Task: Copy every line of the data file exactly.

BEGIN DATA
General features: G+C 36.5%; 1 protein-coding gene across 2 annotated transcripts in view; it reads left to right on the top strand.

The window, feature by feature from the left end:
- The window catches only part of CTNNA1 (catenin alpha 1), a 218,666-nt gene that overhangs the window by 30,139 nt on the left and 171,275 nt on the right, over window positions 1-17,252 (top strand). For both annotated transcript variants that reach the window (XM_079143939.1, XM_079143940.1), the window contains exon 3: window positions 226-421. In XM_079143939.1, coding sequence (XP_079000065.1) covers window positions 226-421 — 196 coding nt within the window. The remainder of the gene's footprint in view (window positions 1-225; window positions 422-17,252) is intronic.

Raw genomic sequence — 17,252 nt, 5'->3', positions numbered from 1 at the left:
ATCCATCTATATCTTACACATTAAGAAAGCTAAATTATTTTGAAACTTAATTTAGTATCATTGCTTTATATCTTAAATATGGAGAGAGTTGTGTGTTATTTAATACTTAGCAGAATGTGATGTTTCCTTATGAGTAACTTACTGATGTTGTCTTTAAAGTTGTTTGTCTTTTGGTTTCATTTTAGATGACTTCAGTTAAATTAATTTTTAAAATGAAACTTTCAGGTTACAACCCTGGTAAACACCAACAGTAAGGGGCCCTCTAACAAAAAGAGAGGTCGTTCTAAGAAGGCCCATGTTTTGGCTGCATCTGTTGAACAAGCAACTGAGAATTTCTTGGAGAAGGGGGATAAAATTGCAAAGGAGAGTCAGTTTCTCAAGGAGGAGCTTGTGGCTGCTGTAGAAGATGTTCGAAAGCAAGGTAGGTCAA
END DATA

General features: G+C 36.5%; 1 protein-coding gene across 2 annotated transcripts in view; it reads left to right on the top strand.

The window, feature by feature from the left end:
- The window catches only part of CTNNA1 (catenin alpha 1), a 218,666-nt gene that overhangs the window by 30,139 nt on the left and 171,275 nt on the right, over window positions 1-17,252 (top strand). For both annotated transcript variants that reach the window (XM_079143939.1, XM_079143940.1), the window contains exon 3: window positions 226-421. In XM_079143939.1, coding sequence (XP_079000065.1) covers window positions 226-421 — 196 coding nt within the window. The remainder of the gene's footprint in view (window positions 1-225; window positions 422-17,252) is intronic.

Raw genomic sequence — 17,252 nt, 5'->3', positions numbered from 1 at the left:
ATCCATCTATATCTTACACATTAAGAAAGCTAAATTATTTTGAAACTTAATTTAGTATCATTGCTTTATATCTTAAATATGGAGAGAGTTGTGTGTTATTTAATACTTAGCAGAATGTGATGTTTCCTTATGAGTAACTTACTGATGTTGTCTTTAAAGTTGTTTGTCTTTTGGTTTCATTTTAGATGACTTCAGTTAAATTAATTTTTAAAATGAAACTTTCAGGTTACAACCCTGGTAAACACCAACAGTAAGGGGCCCTCTAACAAAAAGAGAGGTCGTTCTAAGAAGGCCCATGTTTTGGCTGCATCTGTTGAACAAGCAACTGAGAATTTCTTGGAGAAGGGGGATAAAATTGCAAAGGAGAGTCAGTTTCTCAAGGAGGAGCTTGTGGCTGCTGTAGAAGATGTTCGAAAGCAAGGTAGGTCAA